Your Expectation of Privacy: Think Before You Share
February 14, 2011 at 2:05 pm Mary Ludloff
By Mary Ludloff
I am often surprised (okay, taken aback) by what I find out about someone on the Internet. It seems to me that most people have an expectation of privacy that simply does not exist. I know, I know, you have privacy settings that you use for your various accounts—but have you googled yourself lately?
Case in point. My nephew graduated from college recently and he asked me for some help regarding his job search. I think that he expected me to edit his resume, help with cover letters, and run him through some standard interview questions. Which I did.
What he did not expect was that I would google him and then advise him on what I found and did not find. For example, he had no LinkedIn profile. My advice: set one up and ask people you’ve worked for in internship positions as well as your professors and academic advisors to recommend you. He had a Facebook account with privacy settings on and different groups set up (family versus friends). My advice: good, but please make sure that those settings are indeed working (you would be surprised at how many of my friends and family thought they had set these up appropriately but did not). He had no Twitter account. My advice: good, because Twitter can create an image of you that may work for you or against you in the job market (more on this later).
Now, I am going to tell you something that you probably already are subconsciously aware of: if I don’t know you and our paths are about to cross, I am going to google you, I am going to look at your LinkedIn profile, I am going to read your blog, and yes, I am going to read your Twitter feed. You probably do this as well, but you just don’t think about what it means.
Today, more than ever before, we are able to find out all kinds of things about someone from our laptops, our cell phones, and our iPads. You can build a pretty clear picture of a person from what you read about them: from political leanings, to family, to personal interests, to business interests. And yes, this applies to me as well. That’s why I am very careful about what I put “out there” because once it’s out there, there’s no getting it back. In other words, you can’t unring the bell.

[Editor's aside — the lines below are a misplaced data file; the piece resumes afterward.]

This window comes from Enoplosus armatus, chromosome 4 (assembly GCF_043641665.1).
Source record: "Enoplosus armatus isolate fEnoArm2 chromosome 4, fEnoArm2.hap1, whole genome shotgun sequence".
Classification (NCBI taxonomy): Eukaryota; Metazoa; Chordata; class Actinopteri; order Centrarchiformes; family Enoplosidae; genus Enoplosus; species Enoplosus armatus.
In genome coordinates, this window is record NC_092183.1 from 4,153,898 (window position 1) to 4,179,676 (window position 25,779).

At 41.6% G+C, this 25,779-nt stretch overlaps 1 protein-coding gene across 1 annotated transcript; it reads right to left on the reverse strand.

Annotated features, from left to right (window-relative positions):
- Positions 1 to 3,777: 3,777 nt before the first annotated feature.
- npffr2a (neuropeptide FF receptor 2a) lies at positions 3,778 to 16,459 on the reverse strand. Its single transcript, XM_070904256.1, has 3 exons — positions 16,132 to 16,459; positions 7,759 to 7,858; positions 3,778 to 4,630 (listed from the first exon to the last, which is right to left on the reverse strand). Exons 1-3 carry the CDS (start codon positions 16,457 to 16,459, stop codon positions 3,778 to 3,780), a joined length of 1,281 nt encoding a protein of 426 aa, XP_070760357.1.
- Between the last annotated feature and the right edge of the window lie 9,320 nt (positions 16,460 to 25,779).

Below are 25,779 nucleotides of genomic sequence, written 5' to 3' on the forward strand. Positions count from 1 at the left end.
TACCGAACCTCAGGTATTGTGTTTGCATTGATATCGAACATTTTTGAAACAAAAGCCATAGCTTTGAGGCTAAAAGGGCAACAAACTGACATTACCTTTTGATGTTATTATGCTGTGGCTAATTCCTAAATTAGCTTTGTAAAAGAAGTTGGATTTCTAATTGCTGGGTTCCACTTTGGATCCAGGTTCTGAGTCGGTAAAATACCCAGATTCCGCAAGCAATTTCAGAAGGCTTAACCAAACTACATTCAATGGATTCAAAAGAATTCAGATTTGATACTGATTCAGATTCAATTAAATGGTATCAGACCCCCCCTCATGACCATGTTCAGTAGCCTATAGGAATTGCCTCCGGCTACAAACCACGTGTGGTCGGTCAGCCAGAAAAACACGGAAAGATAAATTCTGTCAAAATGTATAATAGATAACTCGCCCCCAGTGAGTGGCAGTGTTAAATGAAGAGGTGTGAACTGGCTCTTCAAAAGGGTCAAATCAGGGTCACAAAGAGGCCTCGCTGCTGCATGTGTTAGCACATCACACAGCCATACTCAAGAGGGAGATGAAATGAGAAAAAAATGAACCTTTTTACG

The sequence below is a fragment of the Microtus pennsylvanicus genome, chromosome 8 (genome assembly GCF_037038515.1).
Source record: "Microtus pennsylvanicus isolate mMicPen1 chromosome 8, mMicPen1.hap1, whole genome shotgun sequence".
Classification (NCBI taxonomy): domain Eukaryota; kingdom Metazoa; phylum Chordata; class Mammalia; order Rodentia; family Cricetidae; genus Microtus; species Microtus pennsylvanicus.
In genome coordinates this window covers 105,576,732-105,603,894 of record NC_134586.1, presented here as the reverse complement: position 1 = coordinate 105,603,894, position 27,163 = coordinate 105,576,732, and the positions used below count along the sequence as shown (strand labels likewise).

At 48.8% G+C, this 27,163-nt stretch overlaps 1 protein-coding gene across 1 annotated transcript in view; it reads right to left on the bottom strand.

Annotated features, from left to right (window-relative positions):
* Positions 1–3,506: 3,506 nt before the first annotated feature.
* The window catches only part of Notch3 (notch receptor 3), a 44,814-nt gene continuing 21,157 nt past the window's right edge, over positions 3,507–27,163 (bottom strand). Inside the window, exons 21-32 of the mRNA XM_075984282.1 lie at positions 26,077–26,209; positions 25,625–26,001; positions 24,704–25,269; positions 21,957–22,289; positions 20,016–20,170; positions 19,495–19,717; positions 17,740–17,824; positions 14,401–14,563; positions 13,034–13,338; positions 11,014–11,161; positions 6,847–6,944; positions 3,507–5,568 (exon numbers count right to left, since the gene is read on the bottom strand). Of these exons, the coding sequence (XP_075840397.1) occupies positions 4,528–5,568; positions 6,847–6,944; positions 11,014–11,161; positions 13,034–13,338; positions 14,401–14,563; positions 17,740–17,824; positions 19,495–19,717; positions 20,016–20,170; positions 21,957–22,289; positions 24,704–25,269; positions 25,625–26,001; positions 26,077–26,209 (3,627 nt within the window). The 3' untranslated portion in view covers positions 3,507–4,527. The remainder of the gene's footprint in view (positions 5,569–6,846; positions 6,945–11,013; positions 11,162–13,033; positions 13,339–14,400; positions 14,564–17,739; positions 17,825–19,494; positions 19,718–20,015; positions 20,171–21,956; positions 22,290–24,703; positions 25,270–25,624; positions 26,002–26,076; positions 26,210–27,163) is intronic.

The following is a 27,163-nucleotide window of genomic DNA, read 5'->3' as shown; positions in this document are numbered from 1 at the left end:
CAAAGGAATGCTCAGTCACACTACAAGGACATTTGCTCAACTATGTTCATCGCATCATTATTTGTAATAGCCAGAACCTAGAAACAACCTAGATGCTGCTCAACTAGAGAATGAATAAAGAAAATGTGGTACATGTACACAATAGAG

Why am I blogging about this? Well, some items “came across my virtual desk” last week that reminded me of what is private and what is not:
- A press release announcing a recently hired executive. As is my custom, I googled this executive and to my surprise found no LinkedIn or any other professional information. However, I did find their Twitter account (public) and read the feed which, rightly or wrongly, left me with a certain impression. This was probably not the impression that the company or executive wanted me to have but this is the world we live in. What’s out there can say more about you than you want.
- A blog post about Internet safety and your kids. I encourage everyone to read this because it clearly outlines what kind of information you may unwittingly share that can come back to haunt you. If you read any of my posts, you will notice that I may mention work colleagues by name, but never mention friends and family by name. That’s on purpose as they are entitled to their “privacy.” And in case you missed my post on how much information is out there about you, you should visit Spokeo and find out.
- An email with attached photos. In the body of the email was the following: “Keep private please.” This is the world we now live in—we need to explicitly tell our friends and family who we share things with what is private and what is not because they may not have the same expectation of privacy that we do.
You may be surprised that I don’t think this is necessarily a bad thing. Let’s be honest: it’s human nature to want to find out as much as you can about someone before you meet them. In the “olden days” (before social media), we might call up colleagues or friends “who knew someone, who knew someone else, who was a colleague of this person, etc.” I have sat in many a venture meeting where a VC (these guys would put private detectives to shame) would say, “So-and-so had this to say about you (insert uncomplimentary term here), what do you have to say about it?” Disconcerting? Yes, but it’s a reality you had to deal with.
Today, I think that you have much more control over how the world perceives you as long as you understand that we are all “looking at you.” Now, what’s right for me may not be right for you, but be clear on the fact that what you put “out there” may say an awful lot about you. As my mother used to say, “Think before you speak.” In today’s world it probably should be: “Think before you share (on the Internet).”
Entry filed under: Data, General Analytics. Tags: data privacy, Facebook, Internet privacy, LinkedIn, Spokeo, Twitter.